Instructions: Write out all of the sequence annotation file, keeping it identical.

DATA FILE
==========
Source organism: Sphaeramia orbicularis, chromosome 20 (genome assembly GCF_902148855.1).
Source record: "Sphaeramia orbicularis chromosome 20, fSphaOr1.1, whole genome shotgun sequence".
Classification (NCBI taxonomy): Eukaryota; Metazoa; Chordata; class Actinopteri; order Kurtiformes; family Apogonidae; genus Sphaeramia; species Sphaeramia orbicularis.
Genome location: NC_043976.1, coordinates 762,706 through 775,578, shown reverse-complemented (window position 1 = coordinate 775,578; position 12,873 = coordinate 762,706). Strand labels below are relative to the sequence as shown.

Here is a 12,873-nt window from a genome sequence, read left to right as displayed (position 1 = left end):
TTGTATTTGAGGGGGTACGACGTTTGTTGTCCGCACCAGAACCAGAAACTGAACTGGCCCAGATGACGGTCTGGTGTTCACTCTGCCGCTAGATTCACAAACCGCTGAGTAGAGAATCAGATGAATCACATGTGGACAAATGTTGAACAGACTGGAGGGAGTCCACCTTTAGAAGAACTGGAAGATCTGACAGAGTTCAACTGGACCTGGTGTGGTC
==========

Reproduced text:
Source organism: Sphaeramia orbicularis, chromosome 20 (genome assembly GCF_902148855.1).
Source record: "Sphaeramia orbicularis chromosome 20, fSphaOr1.1, whole genome shotgun sequence".
Classification (NCBI taxonomy): Eukaryota; Metazoa; Chordata; class Actinopteri; order Kurtiformes; family Apogonidae; genus Sphaeramia; species Sphaeramia orbicularis.
Genome location: NC_043976.1, coordinates 762,706 through 775,578, shown reverse-complemented (window position 1 = coordinate 775,578; position 12,873 = coordinate 762,706). Strand labels below are relative to the sequence as shown.

Here is a 12,873-nt window from a genome sequence, read left to right as displayed (position 1 = left end):
TTGTATTTGAGGGGGTACGACGTTTGTTGTCCGCACCAGAACCAGAAACTGAACTGGCCCAGATGACGGTCTGGTGTTCACTCTGCCGCTAGATTCACAAACCGCTGAGTAGAGAATCAGATGAATCACATGTGGACAAATGTTGAACAGACTGGAGGGAGTCCACCTTTAGAAGAACTGGAAGATCTGACAGAGTTCAACTGGACCTGGTGTGGTC